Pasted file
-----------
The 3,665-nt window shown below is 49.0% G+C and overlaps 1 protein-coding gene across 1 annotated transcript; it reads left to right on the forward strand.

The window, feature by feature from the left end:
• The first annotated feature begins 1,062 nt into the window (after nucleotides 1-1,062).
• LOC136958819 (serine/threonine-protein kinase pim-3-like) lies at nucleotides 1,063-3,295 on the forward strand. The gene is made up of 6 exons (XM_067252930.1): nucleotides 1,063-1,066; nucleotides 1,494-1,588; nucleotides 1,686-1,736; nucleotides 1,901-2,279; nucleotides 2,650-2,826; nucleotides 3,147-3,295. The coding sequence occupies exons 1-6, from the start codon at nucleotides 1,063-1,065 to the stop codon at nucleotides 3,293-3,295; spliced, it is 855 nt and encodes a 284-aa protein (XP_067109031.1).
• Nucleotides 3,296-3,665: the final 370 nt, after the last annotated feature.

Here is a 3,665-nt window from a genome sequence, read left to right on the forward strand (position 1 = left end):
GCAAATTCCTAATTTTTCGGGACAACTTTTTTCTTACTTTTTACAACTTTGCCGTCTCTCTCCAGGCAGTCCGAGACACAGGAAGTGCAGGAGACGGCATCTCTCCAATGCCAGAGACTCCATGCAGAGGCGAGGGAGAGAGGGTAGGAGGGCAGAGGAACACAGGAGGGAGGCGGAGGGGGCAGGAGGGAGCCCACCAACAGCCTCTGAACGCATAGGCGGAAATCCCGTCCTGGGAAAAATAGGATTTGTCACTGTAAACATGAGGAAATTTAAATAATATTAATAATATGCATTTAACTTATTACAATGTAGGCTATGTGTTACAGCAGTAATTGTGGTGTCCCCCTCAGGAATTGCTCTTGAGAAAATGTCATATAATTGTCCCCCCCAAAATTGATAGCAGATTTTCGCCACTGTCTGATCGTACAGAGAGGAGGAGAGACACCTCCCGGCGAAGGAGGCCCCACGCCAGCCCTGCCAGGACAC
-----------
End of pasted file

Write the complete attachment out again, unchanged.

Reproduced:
The 3,665-nt window shown below is 49.0% G+C and overlaps 1 protein-coding gene across 1 annotated transcript; it reads left to right on the forward strand.

The window, feature by feature from the left end:
• The first annotated feature begins 1,062 nt into the window (after nucleotides 1-1,062).
• LOC136958819 (serine/threonine-protein kinase pim-3-like) lies at nucleotides 1,063-3,295 on the forward strand. The gene is made up of 6 exons (XM_067252930.1): nucleotides 1,063-1,066; nucleotides 1,494-1,588; nucleotides 1,686-1,736; nucleotides 1,901-2,279; nucleotides 2,650-2,826; nucleotides 3,147-3,295. The coding sequence occupies exons 1-6, from the start codon at nucleotides 1,063-1,065 to the stop codon at nucleotides 3,293-3,295; spliced, it is 855 nt and encodes a 284-aa protein (XP_067109031.1).
• Nucleotides 3,296-3,665: the final 370 nt, after the last annotated feature.

Here is a 3,665-nt window from a genome sequence, read left to right on the forward strand (position 1 = left end):
GCAAATTCCTAATTTTTCGGGACAACTTTTTTCTTACTTTTTACAACTTTGCCGTCTCTCTCCAGGCAGTCCGAGACACAGGAAGTGCAGGAGACGGCATCTCTCCAATGCCAGAGACTCCATGCAGAGGCGAGGGAGAGAGGGTAGGAGGGCAGAGGAACACAGGAGGGAGGCGGAGGGGGCAGGAGGGAGCCCACCAACAGCCTCTGAACGCATAGGCGGAAATCCCGTCCTGGGAAAAATAGGATTTGTCACTGTAAACATGAGGAAATTTAAATAATATTAATAATATGCATTTAACTTATTACAATGTAGGCTATGTGTTACAGCAGTAATTGTGGTGTCCCCCTCAGGAATTGCTCTTGAGAAAATGTCATATAATTGTCCCCCCCAAAATTGATAGCAGATTTTCGCCACTGTCTGATCGTACAGAGAGGAGGAGAGACACCTCCCGGCGAAGGAGGCCCCACGCCAGCCCTGCCAGGACAC